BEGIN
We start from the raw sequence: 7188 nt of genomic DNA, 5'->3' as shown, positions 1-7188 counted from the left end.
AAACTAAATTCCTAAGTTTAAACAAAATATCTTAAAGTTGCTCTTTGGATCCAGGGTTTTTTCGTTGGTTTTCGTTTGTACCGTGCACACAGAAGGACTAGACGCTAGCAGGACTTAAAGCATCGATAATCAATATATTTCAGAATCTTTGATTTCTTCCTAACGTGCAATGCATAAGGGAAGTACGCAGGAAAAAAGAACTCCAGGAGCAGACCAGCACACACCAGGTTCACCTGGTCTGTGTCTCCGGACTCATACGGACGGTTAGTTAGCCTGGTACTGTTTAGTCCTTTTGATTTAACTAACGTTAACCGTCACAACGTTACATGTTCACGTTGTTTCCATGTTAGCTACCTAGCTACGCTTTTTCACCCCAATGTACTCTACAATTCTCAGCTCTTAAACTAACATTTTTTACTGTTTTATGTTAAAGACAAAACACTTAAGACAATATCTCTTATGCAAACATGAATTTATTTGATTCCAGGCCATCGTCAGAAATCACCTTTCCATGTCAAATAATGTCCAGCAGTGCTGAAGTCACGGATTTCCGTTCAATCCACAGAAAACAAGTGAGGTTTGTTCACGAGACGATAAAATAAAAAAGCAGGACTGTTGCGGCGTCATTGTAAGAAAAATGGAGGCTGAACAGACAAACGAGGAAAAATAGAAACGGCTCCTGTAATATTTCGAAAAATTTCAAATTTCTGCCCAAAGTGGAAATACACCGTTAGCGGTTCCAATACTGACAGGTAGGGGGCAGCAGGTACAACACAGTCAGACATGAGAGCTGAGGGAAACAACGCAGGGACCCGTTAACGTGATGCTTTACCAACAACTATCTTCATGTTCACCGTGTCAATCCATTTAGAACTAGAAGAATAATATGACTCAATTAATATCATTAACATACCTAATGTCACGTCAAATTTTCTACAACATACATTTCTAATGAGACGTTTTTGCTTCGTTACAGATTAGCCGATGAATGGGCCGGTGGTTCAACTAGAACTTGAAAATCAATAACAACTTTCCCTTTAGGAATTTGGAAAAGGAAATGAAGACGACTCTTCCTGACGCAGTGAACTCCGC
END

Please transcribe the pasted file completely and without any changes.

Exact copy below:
We start from the raw sequence: 7188 nt of genomic DNA, 5'->3' as shown, positions 1-7188 counted from the left end.
AAACTAAATTCCTAAGTTTAAACAAAATATCTTAAAGTTGCTCTTTGGATCCAGGGTTTTTTCGTTGGTTTTCGTTTGTACCGTGCACACAGAAGGACTAGACGCTAGCAGGACTTAAAGCATCGATAATCAATATATTTCAGAATCTTTGATTTCTTCCTAACGTGCAATGCATAAGGGAAGTACGCAGGAAAAAAGAACTCCAGGAGCAGACCAGCACACACCAGGTTCACCTGGTCTGTGTCTCCGGACTCATACGGACGGTTAGTTAGCCTGGTACTGTTTAGTCCTTTTGATTTAACTAACGTTAACCGTCACAACGTTACATGTTCACGTTGTTTCCATGTTAGCTACCTAGCTACGCTTTTTCACCCCAATGTACTCTACAATTCTCAGCTCTTAAACTAACATTTTTTACTGTTTTATGTTAAAGACAAAACACTTAAGACAATATCTCTTATGCAAACATGAATTTATTTGATTCCAGGCCATCGTCAGAAATCACCTTTCCATGTCAAATAATGTCCAGCAGTGCTGAAGTCACGGATTTCCGTTCAATCCACAGAAAACAAGTGAGGTTTGTTCACGAGACGATAAAATAAAAAAGCAGGACTGTTGCGGCGTCATTGTAAGAAAAATGGAGGCTGAACAGACAAACGAGGAAAAATAGAAACGGCTCCTGTAATATTTCGAAAAATTTCAAATTTCTGCCCAAAGTGGAAATACACCGTTAGCGGTTCCAATACTGACAGGTAGGGGGCAGCAGGTACAACACAGTCAGACATGAGAGCTGAGGGAAACAACGCAGGGACCCGTTAACGTGATGCTTTACCAACAACTATCTTCATGTTCACCGTGTCAATCCATTTAGAACTAGAAGAATAATATGACTCAATTAATATCATTAACATACCTAATGTCACGTCAAATTTTCTACAACATACATTTCTAATGAGACGTTTTTGCTTCGTTACAGATTAGCCGATGAATGGGCCGGTGGTTCAACTAGAACTTGAAAATCAATAACAACTTTCCCTTTAGGAATTTGGAAAAGGAAATGAAGACGACTCTTCCTGACGCAGTGAACTCCGC